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What you need to know about modifying your parenting plan

On Behalf of | Jul 6, 2018 | Child Custody |

Situations change, and a parenting plan created years ago during your divorce does not prove acceptable for your child’s current lifestyle. Perhaps your current meeting place puts you in traffic that lessens your child’s time with you. A job promotion may require your alimony to be adjusted so that you supply maximum support for your child.

In either case, a modification process in Missouri aids your family in adapting to changes in life. Coming to an agreement before submitting a motion makes the process run quickly and smoothly, but if both parties cannot agree, a judge will determine the best plan for your child.

Modifying your parenting plan in Missouri may give your child the fair time and visitation rights that he or she needs, or it may even improve safety and security in your child’s life.

Reasons to modify a parenting plan

Many reasons exist for the modification of a parenting plan in Missouri such as:

  • You accepted a new, higher paying position and alimony payments should adjust
  • A change in your job makes the exchange location unfeasible
  • Your child’s safety is at risk with your ex-spouse
  • Your child has grown and the current plan is not accurate for school or sports schedules
  • Your ex-spouse refuses to follow the current plan set in place

Filing the change with parents in agreement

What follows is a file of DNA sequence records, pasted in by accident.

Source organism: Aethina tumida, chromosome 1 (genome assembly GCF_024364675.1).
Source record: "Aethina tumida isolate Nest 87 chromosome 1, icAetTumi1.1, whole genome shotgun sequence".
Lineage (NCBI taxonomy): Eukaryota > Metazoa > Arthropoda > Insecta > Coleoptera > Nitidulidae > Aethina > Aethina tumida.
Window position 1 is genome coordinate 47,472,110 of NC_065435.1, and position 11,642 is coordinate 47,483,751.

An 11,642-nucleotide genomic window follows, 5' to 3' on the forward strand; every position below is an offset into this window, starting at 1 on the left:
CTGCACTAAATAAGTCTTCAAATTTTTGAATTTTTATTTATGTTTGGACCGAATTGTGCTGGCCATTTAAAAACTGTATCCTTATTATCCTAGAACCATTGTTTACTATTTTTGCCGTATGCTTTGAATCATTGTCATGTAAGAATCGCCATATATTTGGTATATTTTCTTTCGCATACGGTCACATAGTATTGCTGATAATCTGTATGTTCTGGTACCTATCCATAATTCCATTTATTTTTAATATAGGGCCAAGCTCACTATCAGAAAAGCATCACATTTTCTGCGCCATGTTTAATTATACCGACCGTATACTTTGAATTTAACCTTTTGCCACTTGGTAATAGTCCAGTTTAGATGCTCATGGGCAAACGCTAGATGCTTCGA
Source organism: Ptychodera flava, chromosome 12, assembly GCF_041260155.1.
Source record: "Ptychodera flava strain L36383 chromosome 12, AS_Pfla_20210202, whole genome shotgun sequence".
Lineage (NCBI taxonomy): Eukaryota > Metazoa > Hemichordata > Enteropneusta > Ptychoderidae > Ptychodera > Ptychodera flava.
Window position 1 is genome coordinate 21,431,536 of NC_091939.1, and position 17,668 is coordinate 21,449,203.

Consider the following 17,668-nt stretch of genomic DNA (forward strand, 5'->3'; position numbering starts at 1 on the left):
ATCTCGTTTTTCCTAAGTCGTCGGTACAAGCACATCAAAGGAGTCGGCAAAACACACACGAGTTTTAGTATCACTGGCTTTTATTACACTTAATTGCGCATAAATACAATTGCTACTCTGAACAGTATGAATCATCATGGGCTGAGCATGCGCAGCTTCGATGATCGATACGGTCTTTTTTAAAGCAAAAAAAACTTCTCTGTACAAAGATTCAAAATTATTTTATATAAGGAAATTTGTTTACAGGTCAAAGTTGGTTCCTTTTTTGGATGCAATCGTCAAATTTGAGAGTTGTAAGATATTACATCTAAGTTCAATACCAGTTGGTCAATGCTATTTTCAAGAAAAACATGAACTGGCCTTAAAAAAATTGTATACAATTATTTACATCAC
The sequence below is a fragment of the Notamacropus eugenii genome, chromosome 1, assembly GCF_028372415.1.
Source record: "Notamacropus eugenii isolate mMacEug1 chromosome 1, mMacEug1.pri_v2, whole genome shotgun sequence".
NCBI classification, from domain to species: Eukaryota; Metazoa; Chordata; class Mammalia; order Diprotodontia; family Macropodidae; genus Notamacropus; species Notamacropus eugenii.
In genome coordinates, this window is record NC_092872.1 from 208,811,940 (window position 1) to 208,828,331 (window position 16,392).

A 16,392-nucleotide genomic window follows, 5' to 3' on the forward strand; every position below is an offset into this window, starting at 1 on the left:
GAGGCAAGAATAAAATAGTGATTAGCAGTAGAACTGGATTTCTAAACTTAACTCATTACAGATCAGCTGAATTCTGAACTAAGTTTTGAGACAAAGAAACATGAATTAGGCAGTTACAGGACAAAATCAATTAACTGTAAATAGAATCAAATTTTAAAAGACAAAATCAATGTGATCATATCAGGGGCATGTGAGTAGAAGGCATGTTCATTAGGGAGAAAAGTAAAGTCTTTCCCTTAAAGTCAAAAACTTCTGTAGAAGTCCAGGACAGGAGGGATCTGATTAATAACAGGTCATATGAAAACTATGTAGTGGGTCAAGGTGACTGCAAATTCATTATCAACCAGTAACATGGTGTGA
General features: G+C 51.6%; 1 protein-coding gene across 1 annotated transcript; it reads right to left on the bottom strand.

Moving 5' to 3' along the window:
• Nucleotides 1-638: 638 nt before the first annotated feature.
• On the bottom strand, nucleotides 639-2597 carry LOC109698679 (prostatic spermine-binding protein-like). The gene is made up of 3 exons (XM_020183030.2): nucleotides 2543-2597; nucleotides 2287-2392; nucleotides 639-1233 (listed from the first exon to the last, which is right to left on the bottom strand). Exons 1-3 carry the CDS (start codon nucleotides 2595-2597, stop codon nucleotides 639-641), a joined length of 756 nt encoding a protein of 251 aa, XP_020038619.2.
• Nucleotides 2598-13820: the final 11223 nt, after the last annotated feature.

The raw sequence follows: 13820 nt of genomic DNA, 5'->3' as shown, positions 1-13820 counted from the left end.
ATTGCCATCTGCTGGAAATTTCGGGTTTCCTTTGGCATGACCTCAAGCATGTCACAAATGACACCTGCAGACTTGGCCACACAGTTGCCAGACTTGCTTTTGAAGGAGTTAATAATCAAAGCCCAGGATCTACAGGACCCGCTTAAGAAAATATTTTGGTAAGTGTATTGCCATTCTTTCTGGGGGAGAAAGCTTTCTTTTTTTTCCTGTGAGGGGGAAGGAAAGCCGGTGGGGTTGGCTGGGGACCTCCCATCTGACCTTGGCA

• File with the court: When parents agree to change aspects of the parenting plan, they file a change with a Missouri court. The filed document, called a stipulation, states that all information contained in the agreement proves true.
  • Judge accepts changes: Smaller changes are easier to obtain and less expensive to arrange. If parents agree on monetary changes, simple changes in pick-ups and drop-offs or time modifications, the court may approve the changes at a faster rate. Judges always keep the safety and best interest of the child in mind when approving or disapproving changes.

Before filing, mediate with your ex-spouse regarding potential custody changes, so that you, your ex-spouse and your child avoid the grueling process of trial.

Modifications with parents who disagree

  • File with the court: Missouri judges know that many parents find themselves in bitter custody battles, and one parent may be unwilling to adjust a parenting plan. Should an arrangement prove impossible to agree upon, the requesting parent files a Motion to Modify Child Custody.
  • A hearing and the decision: You and your ex-spouse deliberate in a court hearing, providing evidence for either side. The court will determine whether the modification to the parenting plan proves to better the life of your child.

The key to a positive modification process is communication. Communicate with your ex-spouse, communicate with your child and communicate honestly with the court. Although relationships may be contested, the security of your child proves the most important element by a judge.

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